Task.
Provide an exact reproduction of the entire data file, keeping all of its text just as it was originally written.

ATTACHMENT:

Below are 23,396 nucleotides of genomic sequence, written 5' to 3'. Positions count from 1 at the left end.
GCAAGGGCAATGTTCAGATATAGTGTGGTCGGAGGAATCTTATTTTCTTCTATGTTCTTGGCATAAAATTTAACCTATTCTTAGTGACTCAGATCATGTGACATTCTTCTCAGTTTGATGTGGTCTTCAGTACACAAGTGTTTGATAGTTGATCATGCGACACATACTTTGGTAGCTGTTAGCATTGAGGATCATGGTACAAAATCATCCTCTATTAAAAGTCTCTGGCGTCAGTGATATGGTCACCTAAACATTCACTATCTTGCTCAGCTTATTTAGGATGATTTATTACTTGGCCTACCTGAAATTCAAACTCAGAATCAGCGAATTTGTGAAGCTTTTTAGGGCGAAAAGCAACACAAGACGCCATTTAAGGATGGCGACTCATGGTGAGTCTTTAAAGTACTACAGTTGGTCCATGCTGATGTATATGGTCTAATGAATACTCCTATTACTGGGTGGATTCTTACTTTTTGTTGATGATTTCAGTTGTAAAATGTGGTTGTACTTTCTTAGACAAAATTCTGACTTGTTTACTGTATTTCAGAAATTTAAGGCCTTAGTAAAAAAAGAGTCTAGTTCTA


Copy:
Below are 23,396 nucleotides of genomic sequence, written 5' to 3'. Positions count from 1 at the left end.
GCAAGGGCAATGTTCAGATATAGTGTGGTCGGAGGAATCTTATTTTCTTCTATGTTCTTGGCATAAAATTTAACCTATTCTTAGTGACTCAGATCATGTGACATTCTTCTCAGTTTGATGTGGTCTTCAGTACACAAGTGTTTGATAGTTGATCATGCGACACATACTTTGGTAGCTGTTAGCATTGAGGATCATGGTACAAAATCATCCTCTATTAAAAGTCTCTGGCGTCAGTGATATGGTCACCTAAACATTCACTATCTTGCTCAGCTTATTTAGGATGATTTATTACTTGGCCTACCTGAAATTCAAACTCAGAATCAGCGAATTTGTGAAGCTTTTTAGGGCGAAAAGCAACACAAGACGCCATTTAAGGATGGCGACTCATGGTGAGTCTTTAAAGTACTACAGTTGGTCCATGCTGATGTATATGGTCTAATGAATACTCCTATTACTGGGTGGATTCTTACTTTTTGTTGATGATTTCAGTTGTAAAATGTGGTTGTACTTTCTTAGACAAAATTCTGACTTGTTTACTGTATTTCAGAAATTTAAGGCCTTAGTAAAAAAAGAGTCTAGTTCTA